EMR and Biometrics Integration
Biometrics (ancient Greek: bios =”life”, metron =”measure”) is the study of automated methods for uniquely recognizing humans based upon one or more intrinsic physical or behavioral traits.
In healthcare information technology, biometric authentication refers to technologies that measure and analyze human physical and behavioral characteristics for authentication purposes most often used with an EMR. In healthcare, the most common physical characteristics include eye retinas and irises, fingerprints and facial patterns with behavioral characteristics inlcude signature and Voice.
Other examples of physical characteristics include facial patterns and hand measurements, while examples of mostly behavioral characteristics include gait and typing patterns. It can be argued that all biometric traits share physical and behavioral aspects.
The consensus is that iris scans are superior for accuracy, followed by fingerprint scans. Hand and facial geometry, voice and dynamic signatures generally rank much lower except for the newer technologies which are designed with healthcare in mind and consider environmental conditions as part of the biometric matching.
Iris scans are currently the “gold standard” for biometric accuracy. Critics, however, are likely to mention that people get edgy when asked to position their eye near any device. Critics are thinking of retinal scans, which require closer proximity (2-4 inches) to a camera and a quick, concentrated beam of light. Iris scans can be performed from farther away at a distance of up to 3 feet.
Fingerprint recognition is becoming even more common as many laptops incorporate fingerprint readers into the standard laptop package. Even the new UMPC is being offered with fingerprint recognition.
Facial recognition was first implemented for identifying people of interest in large crowds. The government and casinos were the most common users. Some new facial recognition vendors have focused on the privacy and security necessary to be used in healthcare. Facial recognition’s continuous authentication creates a nice framework for ensuring security of clinical workstations. It also paves the way for true single sign on.
Operation and Performance
All of these technologies involve sensitivity trade-offs. Set sensitivity high and scanners will keep out people you want to keep out, but they’ll probably also keep out some who should be allowed in. In healthcare this could mean preventing access to a critical patient’s record. Set sensitivity low and fewer authorized people will be denied access, but so will fewer unauthorized people. This creates a large HIPAA violation.
These tradeoffs in performance of a biometric measure is usually referred to in terms of the false accept rate (FAR), the false non match or reject rate (FRR), and the failure to enroll rate (FTE or FER). The FAR measures the percent of invalid users who are incorrectly accepted as genuine users, while the FRR measures the percent of valid users who are rejected as impostors. In real-world biometric systems the FAR and FRR can typically be traded off against each other by changing some parameter.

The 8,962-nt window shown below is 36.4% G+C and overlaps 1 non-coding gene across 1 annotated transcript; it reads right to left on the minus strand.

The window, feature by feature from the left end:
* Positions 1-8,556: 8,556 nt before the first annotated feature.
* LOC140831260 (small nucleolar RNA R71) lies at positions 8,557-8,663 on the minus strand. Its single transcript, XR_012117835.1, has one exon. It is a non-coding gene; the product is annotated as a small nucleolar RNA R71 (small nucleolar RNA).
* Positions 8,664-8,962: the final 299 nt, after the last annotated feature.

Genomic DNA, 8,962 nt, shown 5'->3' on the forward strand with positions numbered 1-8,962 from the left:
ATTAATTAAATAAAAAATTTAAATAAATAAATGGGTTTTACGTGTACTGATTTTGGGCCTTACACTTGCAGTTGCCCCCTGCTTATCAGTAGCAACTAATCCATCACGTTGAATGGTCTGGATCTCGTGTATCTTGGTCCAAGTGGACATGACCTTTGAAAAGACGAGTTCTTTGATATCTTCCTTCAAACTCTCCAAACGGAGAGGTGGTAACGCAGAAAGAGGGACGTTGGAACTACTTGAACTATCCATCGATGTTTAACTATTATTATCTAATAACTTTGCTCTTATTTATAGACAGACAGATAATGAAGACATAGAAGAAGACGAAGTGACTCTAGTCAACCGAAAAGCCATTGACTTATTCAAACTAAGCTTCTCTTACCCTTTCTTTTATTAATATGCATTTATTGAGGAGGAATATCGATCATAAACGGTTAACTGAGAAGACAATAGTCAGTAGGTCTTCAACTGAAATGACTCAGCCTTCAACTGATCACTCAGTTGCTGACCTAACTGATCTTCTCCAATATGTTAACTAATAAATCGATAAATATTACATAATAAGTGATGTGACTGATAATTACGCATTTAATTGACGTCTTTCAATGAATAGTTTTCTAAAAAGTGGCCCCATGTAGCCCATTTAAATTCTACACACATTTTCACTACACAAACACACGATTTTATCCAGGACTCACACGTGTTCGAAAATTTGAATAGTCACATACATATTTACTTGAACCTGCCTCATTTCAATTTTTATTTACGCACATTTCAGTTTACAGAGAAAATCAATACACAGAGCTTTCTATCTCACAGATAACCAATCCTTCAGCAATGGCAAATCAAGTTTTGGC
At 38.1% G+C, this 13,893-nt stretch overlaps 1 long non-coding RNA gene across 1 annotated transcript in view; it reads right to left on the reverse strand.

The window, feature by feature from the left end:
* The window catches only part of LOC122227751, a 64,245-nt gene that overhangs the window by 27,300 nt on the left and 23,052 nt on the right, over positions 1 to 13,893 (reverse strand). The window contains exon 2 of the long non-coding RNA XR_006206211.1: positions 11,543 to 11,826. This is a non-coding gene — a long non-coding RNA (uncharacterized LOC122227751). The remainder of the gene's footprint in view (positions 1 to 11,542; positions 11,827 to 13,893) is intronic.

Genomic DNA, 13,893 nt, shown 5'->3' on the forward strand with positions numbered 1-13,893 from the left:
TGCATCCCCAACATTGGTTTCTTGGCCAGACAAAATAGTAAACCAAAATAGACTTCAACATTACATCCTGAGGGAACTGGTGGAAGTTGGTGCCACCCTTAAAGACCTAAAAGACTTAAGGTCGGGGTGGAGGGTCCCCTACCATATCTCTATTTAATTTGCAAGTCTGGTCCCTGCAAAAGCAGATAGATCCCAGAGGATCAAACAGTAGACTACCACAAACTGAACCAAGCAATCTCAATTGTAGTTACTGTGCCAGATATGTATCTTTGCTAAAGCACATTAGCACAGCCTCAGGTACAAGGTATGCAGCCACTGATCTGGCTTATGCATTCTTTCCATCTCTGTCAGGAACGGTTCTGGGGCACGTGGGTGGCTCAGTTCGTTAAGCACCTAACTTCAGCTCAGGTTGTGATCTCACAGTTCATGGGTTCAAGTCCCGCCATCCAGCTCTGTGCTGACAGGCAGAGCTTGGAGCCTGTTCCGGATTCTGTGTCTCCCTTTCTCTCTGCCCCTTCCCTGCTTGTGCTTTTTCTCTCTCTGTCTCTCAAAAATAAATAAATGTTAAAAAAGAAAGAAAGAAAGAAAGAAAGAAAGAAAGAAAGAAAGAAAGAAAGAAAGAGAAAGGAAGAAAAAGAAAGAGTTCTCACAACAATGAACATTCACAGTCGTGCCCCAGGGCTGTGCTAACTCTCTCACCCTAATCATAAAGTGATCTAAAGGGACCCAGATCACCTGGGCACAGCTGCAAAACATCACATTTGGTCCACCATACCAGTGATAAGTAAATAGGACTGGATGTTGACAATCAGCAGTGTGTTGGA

Benefits and Problems of Biometrics
Benefits of Biometrics:
Speed of Login – Biometrics is significantly faster than a password login.
Unique Identifier for Patients – In order to avoid duplicate patients in your system a biometric match with previous patients can be used.
Lost Passwords – Costs of managing lost passwords is almost completely removed with biometrics.
Digital Signatures – Biometric authentication can be used to digitally sign electronic documents found in EMR systems. These can range from consent forms to prescriptions to privacy agreements.
Problems with Biometrics:
Register Biometric Identity – In order to recognize your biometric identity you must register your identity. Some biometric registration is done over time during login, but it still requires storing your biometric data in order to recognize you in the future.
Solution or Substance on Your Hands – Healthcare clinicians are often coming in contact with various solutions that make biometrics unable to recognize you. Lotion on your hands is one example using fingerprint authentication.
Speed of Recognition – If you move to quickly you won’t be recognized by the biometric scanner. While still faster than a password this causes relative frustration.
Remove Gloves – Gloves or other equipment may make you unable to use various biometric authentication.
Physical – Some believe this technology can cause physical harm to an individual using the methods, or that instruments used are unsanitary. For example, there are concerns that retina scanners might not always be clean.
Personal Information – There are concerns whether our personal information taken through biometric methods can be misused, tampered with, or sold, e.g. by criminals stealing, rearranging or copying the biometric data. Also, the data obtained using biometrics can be used in unauthorized ways without the individual’s consent.
Active Directory Integration
Most biometric devices can be integrated with active directory to easily manage users and profiles across multiple workstations. There are two possible methods of active directory integration with biometrics. A very common practice is to extend the schema to include new biometric attributes. After extending the schema this change can never be undone. The other method is to use existing active directory attributes for authentication.
Another new feature of biometrics directed to healthcare is shared/kiosk workstations. Active directory integration is usually necessary to create a shared workstation environment with proper security and prevent time spend logging on and off windows.